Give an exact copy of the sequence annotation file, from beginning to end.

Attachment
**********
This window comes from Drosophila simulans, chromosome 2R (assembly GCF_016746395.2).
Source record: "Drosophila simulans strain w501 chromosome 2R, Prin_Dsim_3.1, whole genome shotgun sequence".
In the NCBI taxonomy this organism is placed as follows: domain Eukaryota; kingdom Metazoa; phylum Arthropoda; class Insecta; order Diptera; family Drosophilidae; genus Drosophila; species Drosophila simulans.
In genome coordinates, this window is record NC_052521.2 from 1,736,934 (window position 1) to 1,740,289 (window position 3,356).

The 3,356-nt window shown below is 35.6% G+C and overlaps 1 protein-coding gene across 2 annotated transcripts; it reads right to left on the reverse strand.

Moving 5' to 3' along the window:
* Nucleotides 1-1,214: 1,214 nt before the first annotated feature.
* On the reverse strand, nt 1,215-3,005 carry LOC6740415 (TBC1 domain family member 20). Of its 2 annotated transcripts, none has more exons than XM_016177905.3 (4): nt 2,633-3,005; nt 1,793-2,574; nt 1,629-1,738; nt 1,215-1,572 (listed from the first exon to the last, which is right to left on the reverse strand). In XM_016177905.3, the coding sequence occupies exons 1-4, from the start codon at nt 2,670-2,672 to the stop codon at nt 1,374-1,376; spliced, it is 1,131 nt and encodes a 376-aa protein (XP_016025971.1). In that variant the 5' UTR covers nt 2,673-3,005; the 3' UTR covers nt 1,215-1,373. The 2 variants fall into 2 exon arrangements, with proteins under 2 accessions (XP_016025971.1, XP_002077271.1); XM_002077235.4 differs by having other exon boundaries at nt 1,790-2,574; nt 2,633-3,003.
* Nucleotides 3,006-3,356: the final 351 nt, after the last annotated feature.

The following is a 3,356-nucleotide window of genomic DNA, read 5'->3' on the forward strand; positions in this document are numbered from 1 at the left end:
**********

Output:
This window comes from Drosophila simulans, chromosome 2R (assembly GCF_016746395.2).
Source record: "Drosophila simulans strain w501 chromosome 2R, Prin_Dsim_3.1, whole genome shotgun sequence".
In the NCBI taxonomy this organism is placed as follows: domain Eukaryota; kingdom Metazoa; phylum Arthropoda; class Insecta; order Diptera; family Drosophilidae; genus Drosophila; species Drosophila simulans.
In genome coordinates, this window is record NC_052521.2 from 1,736,934 (window position 1) to 1,740,289 (window position 3,356).

The 3,356-nt window shown below is 35.6% G+C and overlaps 1 protein-coding gene across 2 annotated transcripts; it reads right to left on the reverse strand.

Moving 5' to 3' along the window:
* Nucleotides 1-1,214: 1,214 nt before the first annotated feature.
* On the reverse strand, nt 1,215-3,005 carry LOC6740415 (TBC1 domain family member 20). Of its 2 annotated transcripts, none has more exons than XM_016177905.3 (4): nt 2,633-3,005; nt 1,793-2,574; nt 1,629-1,738; nt 1,215-1,572 (listed from the first exon to the last, which is right to left on the reverse strand). In XM_016177905.3, the coding sequence occupies exons 1-4, from the start codon at nt 2,670-2,672 to the stop codon at nt 1,374-1,376; spliced, it is 1,131 nt and encodes a 376-aa protein (XP_016025971.1). In that variant the 5' UTR covers nt 2,673-3,005; the 3' UTR covers nt 1,215-1,373. The 2 variants fall into 2 exon arrangements, with proteins under 2 accessions (XP_016025971.1, XP_002077271.1); XM_002077235.4 differs by having other exon boundaries at nt 1,790-2,574; nt 2,633-3,003.
* Nucleotides 3,006-3,356: the final 351 nt, after the last annotated feature.

The following is a 3,356-nucleotide window of genomic DNA, read 5'->3' on the forward strand; positions in this document are numbered from 1 at the left end: